Independent presidential hopefuls in the Rwandan election want the National Electoral Commission (NEC) to explain how a big number of the submitted signatures of their supporters were disqualified, denying them a place on the provisional list of candidates.
The NEC last week announced the provisional list of candidates, revealing that out of six submissions made, only the ruling RPF-Inkotanyi’s candidate President Paul Kagame and opposition Democratic Green Party of Rwanda’s Frank Habineza met the requirements.
Independent candidates Gilbert Mwenedata, Diane Shima Rwigara, Philippe Mpayimana and Fred Sekikubo Barafinda failed to meet the requirements and were given five days to resubmit their applications before the final list of candidates is announced on July 7. The window closes on July 5.
Campaigns officially start on July 14 just three weeks to the August 4 election. Rwandans in the diaspora vote a day earlier.
Mr Mwenedata and Ms Rwigara questioned the NEC signature verification process, which disqualified many of their signatories, both of them falling short of the required 600 signatures, at least 12 from each of the 30 districts.
“I had raised 985 signatures and I am told 473 of the people who signed for me were disqualified. Before they signed, we verified that they fulfilled the requirements set by NEC,” says Ms Rwigara who met with the commission last Thursday.
She said that she had covered all districts and added that some of the signatures were disqualified unfairly.
“We are requesting NEC to reassess the signatures and to add back the 150 people it says are confirmed but cannot be added because they supposedly relocated their polling stations from their districts of origin. The most important thing is that they are registered voters. Also, which districts did we did not meet numbers as our records indicate otherwise?” Ms Rwigara said.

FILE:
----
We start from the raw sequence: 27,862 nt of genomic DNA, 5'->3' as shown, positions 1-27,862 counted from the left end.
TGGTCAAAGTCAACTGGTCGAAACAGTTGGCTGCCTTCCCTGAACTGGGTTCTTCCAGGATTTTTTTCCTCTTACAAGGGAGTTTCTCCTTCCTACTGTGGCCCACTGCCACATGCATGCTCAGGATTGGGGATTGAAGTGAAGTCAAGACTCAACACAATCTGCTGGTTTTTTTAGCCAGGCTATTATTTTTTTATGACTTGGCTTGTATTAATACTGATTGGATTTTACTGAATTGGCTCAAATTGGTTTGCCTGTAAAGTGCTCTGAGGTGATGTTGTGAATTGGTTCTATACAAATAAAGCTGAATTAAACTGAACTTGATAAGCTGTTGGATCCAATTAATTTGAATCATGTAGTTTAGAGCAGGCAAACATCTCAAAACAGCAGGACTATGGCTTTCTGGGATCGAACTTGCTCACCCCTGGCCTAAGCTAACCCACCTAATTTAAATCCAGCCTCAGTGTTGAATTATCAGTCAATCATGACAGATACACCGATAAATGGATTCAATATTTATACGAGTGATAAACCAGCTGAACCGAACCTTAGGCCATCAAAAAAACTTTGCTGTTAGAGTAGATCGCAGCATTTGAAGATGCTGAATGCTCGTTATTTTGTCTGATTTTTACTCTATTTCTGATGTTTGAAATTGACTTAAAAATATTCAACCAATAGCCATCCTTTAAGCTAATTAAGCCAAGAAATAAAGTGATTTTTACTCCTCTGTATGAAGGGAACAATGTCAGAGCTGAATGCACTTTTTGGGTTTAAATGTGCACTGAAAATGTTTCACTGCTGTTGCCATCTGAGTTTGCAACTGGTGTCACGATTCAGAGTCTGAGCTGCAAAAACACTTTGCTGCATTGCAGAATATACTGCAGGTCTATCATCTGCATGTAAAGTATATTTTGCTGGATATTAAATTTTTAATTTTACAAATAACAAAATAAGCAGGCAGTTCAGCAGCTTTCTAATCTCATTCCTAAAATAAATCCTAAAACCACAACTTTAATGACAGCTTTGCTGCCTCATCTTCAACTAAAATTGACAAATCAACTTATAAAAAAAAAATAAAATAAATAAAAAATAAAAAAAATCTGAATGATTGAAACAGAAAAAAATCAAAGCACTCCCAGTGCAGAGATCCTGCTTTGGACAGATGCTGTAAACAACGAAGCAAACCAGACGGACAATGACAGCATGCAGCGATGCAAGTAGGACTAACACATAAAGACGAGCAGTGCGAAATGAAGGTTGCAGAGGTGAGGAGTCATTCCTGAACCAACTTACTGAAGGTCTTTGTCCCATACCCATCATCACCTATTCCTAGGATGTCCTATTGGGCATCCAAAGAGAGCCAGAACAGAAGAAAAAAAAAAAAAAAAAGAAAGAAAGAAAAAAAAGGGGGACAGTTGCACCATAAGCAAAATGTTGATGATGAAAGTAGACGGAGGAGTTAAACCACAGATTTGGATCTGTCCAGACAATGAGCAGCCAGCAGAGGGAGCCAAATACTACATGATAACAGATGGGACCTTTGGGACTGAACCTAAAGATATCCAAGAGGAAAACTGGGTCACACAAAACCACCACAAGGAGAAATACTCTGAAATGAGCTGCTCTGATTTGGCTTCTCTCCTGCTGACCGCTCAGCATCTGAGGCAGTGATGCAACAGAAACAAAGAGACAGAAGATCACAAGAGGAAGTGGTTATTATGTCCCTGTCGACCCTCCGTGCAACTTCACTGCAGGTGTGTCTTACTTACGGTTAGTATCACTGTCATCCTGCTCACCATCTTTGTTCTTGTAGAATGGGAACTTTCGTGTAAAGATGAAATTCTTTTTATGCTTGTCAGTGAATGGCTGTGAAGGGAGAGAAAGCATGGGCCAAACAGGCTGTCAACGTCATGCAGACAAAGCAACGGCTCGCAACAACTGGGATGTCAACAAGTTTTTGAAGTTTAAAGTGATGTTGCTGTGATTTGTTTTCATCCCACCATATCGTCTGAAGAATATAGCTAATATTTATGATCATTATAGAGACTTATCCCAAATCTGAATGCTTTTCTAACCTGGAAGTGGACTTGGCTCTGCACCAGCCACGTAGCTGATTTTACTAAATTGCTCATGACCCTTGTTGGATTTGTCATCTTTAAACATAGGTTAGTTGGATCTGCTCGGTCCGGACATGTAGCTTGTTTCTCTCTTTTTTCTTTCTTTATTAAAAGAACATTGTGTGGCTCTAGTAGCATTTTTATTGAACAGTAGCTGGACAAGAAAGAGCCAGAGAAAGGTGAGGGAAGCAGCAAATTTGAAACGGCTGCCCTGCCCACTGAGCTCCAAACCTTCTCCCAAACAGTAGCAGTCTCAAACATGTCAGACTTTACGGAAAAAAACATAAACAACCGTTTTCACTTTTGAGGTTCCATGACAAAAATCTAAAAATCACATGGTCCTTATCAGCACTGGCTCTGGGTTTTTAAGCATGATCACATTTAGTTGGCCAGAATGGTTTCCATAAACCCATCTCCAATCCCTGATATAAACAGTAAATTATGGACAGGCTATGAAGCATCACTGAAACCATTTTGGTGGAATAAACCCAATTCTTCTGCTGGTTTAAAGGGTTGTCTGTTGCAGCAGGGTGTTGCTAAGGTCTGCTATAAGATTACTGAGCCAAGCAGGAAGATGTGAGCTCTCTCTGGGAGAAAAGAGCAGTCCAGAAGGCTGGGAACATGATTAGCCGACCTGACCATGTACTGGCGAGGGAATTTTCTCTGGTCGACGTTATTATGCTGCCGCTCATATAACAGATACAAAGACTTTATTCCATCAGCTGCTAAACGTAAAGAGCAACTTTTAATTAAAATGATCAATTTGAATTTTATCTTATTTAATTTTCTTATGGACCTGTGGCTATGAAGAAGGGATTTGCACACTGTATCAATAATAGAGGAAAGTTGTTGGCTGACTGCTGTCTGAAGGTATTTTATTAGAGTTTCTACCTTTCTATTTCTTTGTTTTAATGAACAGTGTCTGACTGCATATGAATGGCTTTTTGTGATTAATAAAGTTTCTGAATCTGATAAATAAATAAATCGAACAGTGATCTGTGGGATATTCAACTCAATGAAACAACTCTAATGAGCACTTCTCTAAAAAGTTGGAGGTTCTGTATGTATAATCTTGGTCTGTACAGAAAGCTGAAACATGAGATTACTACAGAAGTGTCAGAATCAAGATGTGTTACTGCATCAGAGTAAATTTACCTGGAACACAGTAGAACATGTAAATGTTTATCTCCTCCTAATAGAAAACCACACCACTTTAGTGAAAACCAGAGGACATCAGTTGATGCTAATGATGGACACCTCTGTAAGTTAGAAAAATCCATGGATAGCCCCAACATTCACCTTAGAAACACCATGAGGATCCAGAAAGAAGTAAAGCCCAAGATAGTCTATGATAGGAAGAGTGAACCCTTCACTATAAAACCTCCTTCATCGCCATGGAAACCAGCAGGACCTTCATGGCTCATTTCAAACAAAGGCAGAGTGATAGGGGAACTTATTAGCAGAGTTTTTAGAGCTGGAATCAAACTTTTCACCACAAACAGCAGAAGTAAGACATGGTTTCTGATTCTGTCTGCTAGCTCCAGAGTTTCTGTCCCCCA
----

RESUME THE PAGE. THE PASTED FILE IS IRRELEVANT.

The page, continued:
Similar concerns were raised by Mr Mwenedata, who said that he was surprised to learn that he did not make the list yet he had submitted 670 signatures collected from the 30 districts.
“I made sure I had more than 12 signatures in each district, such that if some are disqualified, I would still have the required 600,” he told The EastAfrican on Tuesday.
The independent candidates met NEC officials on Thursday but say they were denied access to the lists which they provided to see which signatures were disqualified or not, so that they can proceed to look for more.
They were told some of the signatures did not match those on the national IDs.
“We requested NEC to show us which signatures were disqualified but they said they would not. It becomes difficult to know where to begin. Also, some signatures were disqualified on unfair grounds,” said Mr Mwenedata.
“Signatures on the ID sometimes do not look exactly like those on paper because people’s signatures slightly change over time. Some people got their IDs 10 years ago. There should be another way to verify if indeed those people signed or not. We also asked NEC to consider the fingerprints since these don’t change,” he added.